"That's real mea culpa."

"He was a good sport. But this year the Slugfest will be here in Henderson. Edwina Henderson is organizing it."

"This Edwina Henderson?" He glanced at the tidy Victorian house, then back to me. Admittedly, it didn't look like the dwelling of a Slugfest devotee. "What kind of woman is she?"

Not knowing who this man was, I hesitated. Finally, I said, "She's the last of the founding Hendersons. She calls herself an 'historical environmentalist,' someone who wants to keep the area as it was. Almost singlehandedly she got the county to pass an ordinance making it a crime to deface the Nine Warriors—nine giant redwoods along the river. That campaign was her great triumph. The trees are her great love; I think they symbolize the natural history of the area to her. She's also the authority on the history of the town and the Pomo Indians, who lived here before the white man. And she's fascinated with Asia—the land, the cultures. If there's a slide-show on China or a lecture on Bushido, she'll be there."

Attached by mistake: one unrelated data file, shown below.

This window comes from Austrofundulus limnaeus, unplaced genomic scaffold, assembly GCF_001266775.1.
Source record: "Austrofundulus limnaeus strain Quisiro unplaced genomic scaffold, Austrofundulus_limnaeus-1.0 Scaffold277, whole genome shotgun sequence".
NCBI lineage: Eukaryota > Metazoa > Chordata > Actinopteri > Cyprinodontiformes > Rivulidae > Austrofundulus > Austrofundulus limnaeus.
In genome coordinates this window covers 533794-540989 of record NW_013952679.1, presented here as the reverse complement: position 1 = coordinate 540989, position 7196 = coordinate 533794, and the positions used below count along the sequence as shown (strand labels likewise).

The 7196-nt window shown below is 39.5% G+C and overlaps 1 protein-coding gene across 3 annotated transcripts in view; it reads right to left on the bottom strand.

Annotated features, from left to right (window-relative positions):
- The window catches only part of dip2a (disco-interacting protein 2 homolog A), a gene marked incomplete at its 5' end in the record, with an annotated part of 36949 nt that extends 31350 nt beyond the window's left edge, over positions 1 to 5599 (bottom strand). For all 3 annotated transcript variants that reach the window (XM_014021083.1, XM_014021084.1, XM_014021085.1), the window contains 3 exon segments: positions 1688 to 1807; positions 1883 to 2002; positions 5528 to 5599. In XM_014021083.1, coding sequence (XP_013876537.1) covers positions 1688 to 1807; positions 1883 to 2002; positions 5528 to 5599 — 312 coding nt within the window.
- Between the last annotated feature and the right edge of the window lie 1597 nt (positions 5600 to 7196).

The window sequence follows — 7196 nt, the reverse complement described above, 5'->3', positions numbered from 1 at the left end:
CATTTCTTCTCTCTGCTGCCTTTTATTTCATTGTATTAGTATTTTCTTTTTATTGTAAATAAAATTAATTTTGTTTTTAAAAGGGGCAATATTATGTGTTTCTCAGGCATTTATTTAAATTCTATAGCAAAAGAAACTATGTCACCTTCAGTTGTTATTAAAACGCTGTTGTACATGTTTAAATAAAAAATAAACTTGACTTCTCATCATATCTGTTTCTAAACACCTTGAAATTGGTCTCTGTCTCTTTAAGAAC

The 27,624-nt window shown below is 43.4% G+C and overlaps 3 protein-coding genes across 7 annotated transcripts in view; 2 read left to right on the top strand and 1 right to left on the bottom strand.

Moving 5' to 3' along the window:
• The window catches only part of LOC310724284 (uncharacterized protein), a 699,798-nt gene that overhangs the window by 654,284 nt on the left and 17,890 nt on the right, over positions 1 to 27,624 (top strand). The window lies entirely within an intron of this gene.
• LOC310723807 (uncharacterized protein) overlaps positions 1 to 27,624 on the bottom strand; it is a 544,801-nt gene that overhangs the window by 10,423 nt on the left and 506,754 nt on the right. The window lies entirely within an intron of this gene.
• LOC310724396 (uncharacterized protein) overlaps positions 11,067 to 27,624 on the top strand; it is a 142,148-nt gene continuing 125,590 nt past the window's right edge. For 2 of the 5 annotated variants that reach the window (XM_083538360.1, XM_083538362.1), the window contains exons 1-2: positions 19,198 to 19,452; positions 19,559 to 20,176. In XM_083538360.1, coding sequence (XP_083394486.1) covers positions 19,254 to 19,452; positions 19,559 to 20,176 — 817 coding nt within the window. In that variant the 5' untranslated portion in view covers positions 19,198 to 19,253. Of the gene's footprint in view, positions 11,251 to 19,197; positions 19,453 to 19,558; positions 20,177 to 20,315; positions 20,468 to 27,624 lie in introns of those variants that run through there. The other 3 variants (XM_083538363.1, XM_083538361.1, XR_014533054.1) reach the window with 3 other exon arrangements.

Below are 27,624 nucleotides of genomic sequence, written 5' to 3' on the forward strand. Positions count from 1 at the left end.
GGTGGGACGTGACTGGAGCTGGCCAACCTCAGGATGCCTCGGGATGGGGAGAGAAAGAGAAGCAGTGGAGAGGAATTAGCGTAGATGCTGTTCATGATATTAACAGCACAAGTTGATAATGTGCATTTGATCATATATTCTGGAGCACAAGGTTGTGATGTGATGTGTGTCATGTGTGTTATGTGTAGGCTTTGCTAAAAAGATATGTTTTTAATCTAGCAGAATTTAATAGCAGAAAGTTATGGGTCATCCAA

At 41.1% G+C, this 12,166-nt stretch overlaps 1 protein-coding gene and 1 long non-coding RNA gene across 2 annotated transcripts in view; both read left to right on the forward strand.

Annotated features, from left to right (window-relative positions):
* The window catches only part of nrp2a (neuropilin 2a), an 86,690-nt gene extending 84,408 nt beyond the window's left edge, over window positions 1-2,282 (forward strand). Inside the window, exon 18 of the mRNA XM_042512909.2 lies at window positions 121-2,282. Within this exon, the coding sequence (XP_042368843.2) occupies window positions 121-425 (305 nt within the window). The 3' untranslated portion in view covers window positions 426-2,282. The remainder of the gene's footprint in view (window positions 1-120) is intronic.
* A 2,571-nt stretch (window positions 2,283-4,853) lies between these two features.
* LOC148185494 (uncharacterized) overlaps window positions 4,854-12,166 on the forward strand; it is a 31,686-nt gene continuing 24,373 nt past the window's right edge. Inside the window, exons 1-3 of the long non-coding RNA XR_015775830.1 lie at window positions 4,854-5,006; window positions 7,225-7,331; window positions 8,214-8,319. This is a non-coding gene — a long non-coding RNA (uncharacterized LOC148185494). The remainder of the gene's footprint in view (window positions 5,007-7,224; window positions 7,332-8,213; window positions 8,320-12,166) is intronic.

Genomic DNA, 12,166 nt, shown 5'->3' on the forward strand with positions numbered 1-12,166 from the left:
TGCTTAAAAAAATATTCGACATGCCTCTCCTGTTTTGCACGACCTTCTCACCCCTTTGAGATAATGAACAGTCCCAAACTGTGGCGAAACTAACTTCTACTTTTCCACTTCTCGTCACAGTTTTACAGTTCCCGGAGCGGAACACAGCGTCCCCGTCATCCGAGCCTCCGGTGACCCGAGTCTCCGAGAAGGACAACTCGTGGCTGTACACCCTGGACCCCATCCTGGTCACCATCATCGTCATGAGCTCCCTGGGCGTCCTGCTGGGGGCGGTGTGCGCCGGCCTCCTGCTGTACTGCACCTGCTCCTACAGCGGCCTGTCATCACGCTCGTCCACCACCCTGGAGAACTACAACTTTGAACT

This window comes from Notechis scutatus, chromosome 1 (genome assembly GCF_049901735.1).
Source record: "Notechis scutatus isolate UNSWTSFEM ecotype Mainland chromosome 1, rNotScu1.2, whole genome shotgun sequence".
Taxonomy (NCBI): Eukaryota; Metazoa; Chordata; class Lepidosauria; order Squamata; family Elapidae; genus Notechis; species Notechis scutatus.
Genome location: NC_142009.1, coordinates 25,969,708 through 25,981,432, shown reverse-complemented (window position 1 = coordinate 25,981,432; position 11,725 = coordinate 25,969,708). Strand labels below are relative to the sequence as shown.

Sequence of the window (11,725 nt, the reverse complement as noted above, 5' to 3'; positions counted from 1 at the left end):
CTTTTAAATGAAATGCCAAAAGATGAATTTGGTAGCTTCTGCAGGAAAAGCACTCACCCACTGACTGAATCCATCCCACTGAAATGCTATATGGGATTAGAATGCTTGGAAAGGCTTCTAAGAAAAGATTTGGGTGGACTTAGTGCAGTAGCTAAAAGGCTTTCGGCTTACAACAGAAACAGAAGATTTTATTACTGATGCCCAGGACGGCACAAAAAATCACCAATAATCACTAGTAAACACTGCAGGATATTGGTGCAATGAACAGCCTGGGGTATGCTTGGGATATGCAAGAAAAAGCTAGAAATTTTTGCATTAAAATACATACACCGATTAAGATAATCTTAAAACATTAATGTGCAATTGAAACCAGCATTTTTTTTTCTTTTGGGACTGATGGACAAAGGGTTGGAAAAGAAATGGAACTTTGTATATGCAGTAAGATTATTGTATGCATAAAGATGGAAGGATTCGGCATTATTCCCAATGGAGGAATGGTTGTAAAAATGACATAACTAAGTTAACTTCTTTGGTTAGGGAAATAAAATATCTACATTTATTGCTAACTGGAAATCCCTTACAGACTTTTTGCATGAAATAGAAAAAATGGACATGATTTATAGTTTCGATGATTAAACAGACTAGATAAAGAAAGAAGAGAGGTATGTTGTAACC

What I didn't say was that she was a wiry little woman whom I had rarely seen without both a cigarette and a cup of coffee. She was always rushing off to a town council meeting, lobbying to restore the Henderson railway depot, or circulating a petition to save this or preserve that. No one could get an injunction or court order faster than Edwina Henderson. She knew the ropes and the judges. Her dedication to historical Henderson, to preserving the Russian River, and to Pomo Indian history and rights was nearly boundless. If you had a battle, tireless Edwina Henderson was the woman you'd want in your corner. She'd give you her all, and the all of everyone she decided should be as committed as she was. But if you planned to relax back in that corner after the struggle, she'd drive you crazy in ten minutes. She was viewed, by the winter people in this resort area, with a fond but distant tolerance. Even members of the minority groups she supported and admired—Indians and Asians (groups with notably few members in our area)—found life on her pedestal trying.